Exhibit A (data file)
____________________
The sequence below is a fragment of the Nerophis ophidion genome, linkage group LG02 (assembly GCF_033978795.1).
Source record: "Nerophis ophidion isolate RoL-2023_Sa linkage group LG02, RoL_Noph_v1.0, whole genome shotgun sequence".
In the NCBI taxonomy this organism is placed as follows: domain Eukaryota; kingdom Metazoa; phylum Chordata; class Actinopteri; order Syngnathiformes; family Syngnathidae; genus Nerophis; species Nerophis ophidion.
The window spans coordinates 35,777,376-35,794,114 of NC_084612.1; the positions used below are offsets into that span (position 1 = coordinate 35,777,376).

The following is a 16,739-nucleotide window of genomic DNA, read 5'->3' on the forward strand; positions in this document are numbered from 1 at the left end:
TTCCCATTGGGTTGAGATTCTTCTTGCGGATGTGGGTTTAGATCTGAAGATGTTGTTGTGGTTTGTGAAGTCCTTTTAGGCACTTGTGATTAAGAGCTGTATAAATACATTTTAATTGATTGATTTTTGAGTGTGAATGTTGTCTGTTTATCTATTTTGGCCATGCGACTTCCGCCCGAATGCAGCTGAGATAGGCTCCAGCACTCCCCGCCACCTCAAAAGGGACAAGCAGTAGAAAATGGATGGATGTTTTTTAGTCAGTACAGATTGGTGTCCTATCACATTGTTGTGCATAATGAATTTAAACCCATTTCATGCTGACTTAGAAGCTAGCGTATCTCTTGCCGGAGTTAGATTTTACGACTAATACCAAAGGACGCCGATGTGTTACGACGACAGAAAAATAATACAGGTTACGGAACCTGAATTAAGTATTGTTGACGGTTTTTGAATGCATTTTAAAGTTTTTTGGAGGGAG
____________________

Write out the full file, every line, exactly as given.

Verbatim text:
The sequence below is a fragment of the Nerophis ophidion genome, linkage group LG02 (assembly GCF_033978795.1).
Source record: "Nerophis ophidion isolate RoL-2023_Sa linkage group LG02, RoL_Noph_v1.0, whole genome shotgun sequence".
In the NCBI taxonomy this organism is placed as follows: domain Eukaryota; kingdom Metazoa; phylum Chordata; class Actinopteri; order Syngnathiformes; family Syngnathidae; genus Nerophis; species Nerophis ophidion.
The window spans coordinates 35,777,376-35,794,114 of NC_084612.1; the positions used below are offsets into that span (position 1 = coordinate 35,777,376).

The following is a 16,739-nucleotide window of genomic DNA, read 5'->3' on the forward strand; positions in this document are numbered from 1 at the left end:
TTCCCATTGGGTTGAGATTCTTCTTGCGGATGTGGGTTTAGATCTGAAGATGTTGTTGTGGTTTGTGAAGTCCTTTTAGGCACTTGTGATTAAGAGCTGTATAAATACATTTTAATTGATTGATTTTTGAGTGTGAATGTTGTCTGTTTATCTATTTTGGCCATGCGACTTCCGCCCGAATGCAGCTGAGATAGGCTCCAGCACTCCCCGCCACCTCAAAAGGGACAAGCAGTAGAAAATGGATGGATGTTTTTTAGTCAGTACAGATTGGTGTCCTATCACATTGTTGTGCATAATGAATTTAAACCCATTTCATGCTGACTTAGAAGCTAGCGTATCTCTTGCCGGAGTTAGATTTTACGACTAATACCAAAGGACGCCGATGTGTTACGACGACAGAAAAATAATACAGGTTACGGAACCTGAATTAAGTATTGTTGACGGTTTTTGAATGCATTTTAAAGTTTTTTGGAGGGAG